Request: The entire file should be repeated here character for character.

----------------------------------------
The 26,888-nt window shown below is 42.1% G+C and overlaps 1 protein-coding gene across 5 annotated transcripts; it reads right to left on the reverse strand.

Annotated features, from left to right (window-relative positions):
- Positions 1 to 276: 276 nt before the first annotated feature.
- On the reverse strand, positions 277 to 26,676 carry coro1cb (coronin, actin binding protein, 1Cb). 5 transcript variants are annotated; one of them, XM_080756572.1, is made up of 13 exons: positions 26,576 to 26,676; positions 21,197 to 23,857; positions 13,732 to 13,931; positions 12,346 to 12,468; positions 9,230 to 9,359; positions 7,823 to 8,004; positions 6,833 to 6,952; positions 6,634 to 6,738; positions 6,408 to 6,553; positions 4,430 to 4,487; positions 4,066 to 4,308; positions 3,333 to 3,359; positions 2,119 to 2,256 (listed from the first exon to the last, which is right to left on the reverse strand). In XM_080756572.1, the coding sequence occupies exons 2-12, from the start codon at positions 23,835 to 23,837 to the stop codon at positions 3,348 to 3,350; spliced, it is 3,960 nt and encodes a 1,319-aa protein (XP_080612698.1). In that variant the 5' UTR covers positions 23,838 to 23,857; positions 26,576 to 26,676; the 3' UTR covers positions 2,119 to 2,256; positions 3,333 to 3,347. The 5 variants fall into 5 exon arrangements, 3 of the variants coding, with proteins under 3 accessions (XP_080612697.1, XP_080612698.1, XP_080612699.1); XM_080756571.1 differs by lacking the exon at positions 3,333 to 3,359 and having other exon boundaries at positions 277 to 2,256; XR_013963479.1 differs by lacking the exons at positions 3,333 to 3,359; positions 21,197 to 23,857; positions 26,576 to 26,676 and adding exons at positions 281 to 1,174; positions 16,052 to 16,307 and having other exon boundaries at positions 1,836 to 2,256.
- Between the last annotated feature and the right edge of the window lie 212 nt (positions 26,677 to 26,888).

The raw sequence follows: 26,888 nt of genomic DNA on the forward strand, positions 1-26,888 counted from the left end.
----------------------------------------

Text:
The 26,888-nt window shown below is 42.1% G+C and overlaps 1 protein-coding gene across 5 annotated transcripts; it reads right to left on the reverse strand.

Annotated features, from left to right (window-relative positions):
- Positions 1 to 276: 276 nt before the first annotated feature.
- On the reverse strand, positions 277 to 26,676 carry coro1cb (coronin, actin binding protein, 1Cb). 5 transcript variants are annotated; one of them, XM_080756572.1, is made up of 13 exons: positions 26,576 to 26,676; positions 21,197 to 23,857; positions 13,732 to 13,931; positions 12,346 to 12,468; positions 9,230 to 9,359; positions 7,823 to 8,004; positions 6,833 to 6,952; positions 6,634 to 6,738; positions 6,408 to 6,553; positions 4,430 to 4,487; positions 4,066 to 4,308; positions 3,333 to 3,359; positions 2,119 to 2,256 (listed from the first exon to the last, which is right to left on the reverse strand). In XM_080756572.1, the coding sequence occupies exons 2-12, from the start codon at positions 23,835 to 23,837 to the stop codon at positions 3,348 to 3,350; spliced, it is 3,960 nt and encodes a 1,319-aa protein (XP_080612698.1). In that variant the 5' UTR covers positions 23,838 to 23,857; positions 26,576 to 26,676; the 3' UTR covers positions 2,119 to 2,256; positions 3,333 to 3,347. The 5 variants fall into 5 exon arrangements, 3 of the variants coding, with proteins under 3 accessions (XP_080612697.1, XP_080612698.1, XP_080612699.1); XM_080756571.1 differs by lacking the exon at positions 3,333 to 3,359 and having other exon boundaries at positions 277 to 2,256; XR_013963479.1 differs by lacking the exons at positions 3,333 to 3,359; positions 21,197 to 23,857; positions 26,576 to 26,676 and adding exons at positions 281 to 1,174; positions 16,052 to 16,307 and having other exon boundaries at positions 1,836 to 2,256.
- Between the last annotated feature and the right edge of the window lie 212 nt (positions 26,677 to 26,888).

The raw sequence follows: 26,888 nt of genomic DNA on the forward strand, positions 1-26,888 counted from the left end.